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Rebecca Mitchell

Research Officer

Rebecca Mitchell is a research officer specialising in conflict, violence and development, and health and nutrition.

Rebecca is currently conducting research in India and Bangladesh, evaluating nutrition projects. Rebecca has also conducted research within low-income areas of Nairobi, which investigated whether, and how, improving access to livelihoods, jobs and basic services reduced violence. This was carried out for the UK Department for International Development, as part of the Accountable Grant programme of work. Rebecca has also conducted research for ActionAid and WomanKind, investigating the roles of women in peacebuilding, at a local level. Primary research was carried out in Nepal, Sierra Leone and Liberia. She has also conducted a scoping study for World Vision UK investigating current policies and priorities within UK government and NGOs for maternal, new-born and child health in fragile contexts.

Rebecca is also conducting research for her own PhD, which focusses on the management of chronic illness by refugees from DRC and Syria who are living in the England.

Rebecca’s thematic interests are within conflict, health, women and children, and the influences of health seeking behaviour. Her geographical expertise lie within Sub-Saharan Africa.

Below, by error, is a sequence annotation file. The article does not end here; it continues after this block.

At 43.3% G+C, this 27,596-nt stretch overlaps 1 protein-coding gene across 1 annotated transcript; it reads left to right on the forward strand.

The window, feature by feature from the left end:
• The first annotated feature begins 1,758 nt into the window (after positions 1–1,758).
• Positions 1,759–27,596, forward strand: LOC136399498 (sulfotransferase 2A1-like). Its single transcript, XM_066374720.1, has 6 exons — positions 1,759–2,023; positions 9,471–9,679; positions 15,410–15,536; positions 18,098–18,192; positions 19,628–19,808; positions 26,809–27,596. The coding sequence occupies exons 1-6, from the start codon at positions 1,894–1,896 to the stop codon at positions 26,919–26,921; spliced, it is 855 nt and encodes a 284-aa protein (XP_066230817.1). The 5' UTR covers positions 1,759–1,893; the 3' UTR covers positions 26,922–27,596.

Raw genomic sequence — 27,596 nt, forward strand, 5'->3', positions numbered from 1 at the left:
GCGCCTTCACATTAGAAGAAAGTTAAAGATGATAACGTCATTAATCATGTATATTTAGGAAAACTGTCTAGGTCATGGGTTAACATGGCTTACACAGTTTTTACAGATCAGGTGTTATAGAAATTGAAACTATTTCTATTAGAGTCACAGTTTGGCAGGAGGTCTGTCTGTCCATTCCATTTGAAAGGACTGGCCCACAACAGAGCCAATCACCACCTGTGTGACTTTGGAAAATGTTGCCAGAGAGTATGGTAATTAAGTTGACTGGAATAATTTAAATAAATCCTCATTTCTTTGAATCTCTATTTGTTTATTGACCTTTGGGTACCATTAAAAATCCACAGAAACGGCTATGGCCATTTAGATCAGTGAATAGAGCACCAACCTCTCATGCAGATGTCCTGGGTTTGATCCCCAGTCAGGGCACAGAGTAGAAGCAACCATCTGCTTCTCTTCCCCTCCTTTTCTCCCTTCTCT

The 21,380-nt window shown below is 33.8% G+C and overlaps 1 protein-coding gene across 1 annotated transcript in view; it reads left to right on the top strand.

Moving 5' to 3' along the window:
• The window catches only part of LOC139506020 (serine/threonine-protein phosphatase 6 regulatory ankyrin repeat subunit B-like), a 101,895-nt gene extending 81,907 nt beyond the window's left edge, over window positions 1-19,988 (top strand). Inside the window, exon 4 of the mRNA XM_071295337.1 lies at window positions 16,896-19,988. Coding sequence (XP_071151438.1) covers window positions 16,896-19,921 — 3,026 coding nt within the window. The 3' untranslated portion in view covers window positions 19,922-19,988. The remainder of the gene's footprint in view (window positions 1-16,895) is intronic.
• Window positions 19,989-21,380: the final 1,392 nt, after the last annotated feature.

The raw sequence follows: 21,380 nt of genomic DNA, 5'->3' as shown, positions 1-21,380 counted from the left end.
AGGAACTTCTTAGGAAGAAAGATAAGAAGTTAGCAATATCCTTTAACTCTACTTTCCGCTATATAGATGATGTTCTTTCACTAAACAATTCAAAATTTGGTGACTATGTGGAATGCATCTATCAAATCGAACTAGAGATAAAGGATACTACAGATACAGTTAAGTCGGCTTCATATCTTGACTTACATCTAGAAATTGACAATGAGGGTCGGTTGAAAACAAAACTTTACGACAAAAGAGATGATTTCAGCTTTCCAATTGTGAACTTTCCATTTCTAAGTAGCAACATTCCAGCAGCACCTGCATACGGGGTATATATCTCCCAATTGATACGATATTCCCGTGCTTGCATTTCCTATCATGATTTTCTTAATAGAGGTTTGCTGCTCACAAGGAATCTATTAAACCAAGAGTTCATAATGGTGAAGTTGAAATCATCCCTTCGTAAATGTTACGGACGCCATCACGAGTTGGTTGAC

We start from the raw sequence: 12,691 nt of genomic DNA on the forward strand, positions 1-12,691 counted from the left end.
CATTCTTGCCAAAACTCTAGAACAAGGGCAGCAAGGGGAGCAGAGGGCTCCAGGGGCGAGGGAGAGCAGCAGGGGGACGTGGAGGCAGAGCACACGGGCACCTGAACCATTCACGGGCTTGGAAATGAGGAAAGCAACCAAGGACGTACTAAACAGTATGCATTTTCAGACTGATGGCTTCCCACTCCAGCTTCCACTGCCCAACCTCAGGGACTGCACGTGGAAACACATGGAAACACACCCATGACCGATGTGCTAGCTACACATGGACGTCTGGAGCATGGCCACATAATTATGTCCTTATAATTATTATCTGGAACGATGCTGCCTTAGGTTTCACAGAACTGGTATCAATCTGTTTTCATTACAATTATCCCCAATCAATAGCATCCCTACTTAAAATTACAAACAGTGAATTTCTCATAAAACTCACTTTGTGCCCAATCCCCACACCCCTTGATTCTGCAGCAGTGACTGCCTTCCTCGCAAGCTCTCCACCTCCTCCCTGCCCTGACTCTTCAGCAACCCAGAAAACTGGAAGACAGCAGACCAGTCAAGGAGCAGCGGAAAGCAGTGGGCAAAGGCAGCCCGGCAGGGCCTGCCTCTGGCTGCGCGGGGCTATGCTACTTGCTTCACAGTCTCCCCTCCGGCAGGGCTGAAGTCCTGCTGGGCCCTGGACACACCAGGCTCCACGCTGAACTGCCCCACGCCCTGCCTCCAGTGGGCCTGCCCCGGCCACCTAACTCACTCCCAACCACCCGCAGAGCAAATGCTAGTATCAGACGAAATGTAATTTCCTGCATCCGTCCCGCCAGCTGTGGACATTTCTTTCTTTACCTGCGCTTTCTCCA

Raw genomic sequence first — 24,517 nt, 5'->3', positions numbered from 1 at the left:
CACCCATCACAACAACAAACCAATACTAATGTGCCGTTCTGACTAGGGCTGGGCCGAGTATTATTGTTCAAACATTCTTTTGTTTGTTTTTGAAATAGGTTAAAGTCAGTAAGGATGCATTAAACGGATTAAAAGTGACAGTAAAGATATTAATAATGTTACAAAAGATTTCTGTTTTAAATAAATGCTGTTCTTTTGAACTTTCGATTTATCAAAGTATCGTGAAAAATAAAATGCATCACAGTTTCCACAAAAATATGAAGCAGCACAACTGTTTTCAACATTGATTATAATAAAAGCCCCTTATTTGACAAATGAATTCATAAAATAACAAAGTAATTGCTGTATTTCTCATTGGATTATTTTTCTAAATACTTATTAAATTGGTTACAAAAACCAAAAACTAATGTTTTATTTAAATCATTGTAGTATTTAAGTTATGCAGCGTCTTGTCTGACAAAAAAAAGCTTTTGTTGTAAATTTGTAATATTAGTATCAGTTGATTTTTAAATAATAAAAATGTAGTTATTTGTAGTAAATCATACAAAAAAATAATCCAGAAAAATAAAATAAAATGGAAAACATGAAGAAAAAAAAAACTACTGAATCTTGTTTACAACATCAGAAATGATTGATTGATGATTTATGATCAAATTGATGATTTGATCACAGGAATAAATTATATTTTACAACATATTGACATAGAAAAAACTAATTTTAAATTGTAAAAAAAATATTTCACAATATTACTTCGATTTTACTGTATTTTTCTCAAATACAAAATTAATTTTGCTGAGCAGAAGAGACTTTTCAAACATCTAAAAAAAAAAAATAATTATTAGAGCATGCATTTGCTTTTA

Rebecca Mitchell’s recent work

Report

Reducing Violence in a Time of Global Uncertainty: Insights from the Institute of Development Studies Addressing and Mitigating Violence Programme

IDS Evidence Report 197

This Evidence Report details key insights from the Institute of Development Studies Addressing and Mitigating Violence programme, which involved detailed political analysis of dynamics of violence as well as efforts to reduce and prevent violent conflict across a number of countries and areas in...

Image of Jeremy Lind
Jeremy Lind & 2 others

1 June 2016

Brief

Reducing Violence in a Time of Global Uncertainty

IDS Policy Briefing 122

The new Sustainable Development Goal to reduce armed violence is a welcome commitment but the prescriptive nature of its approach is problematic – there is ‘no one size fits all’. Rather, focus needs to be on how violence operates in particular settings.

Image of Jeremy Lind
Jeremy Lind & 2 others

1 June 2016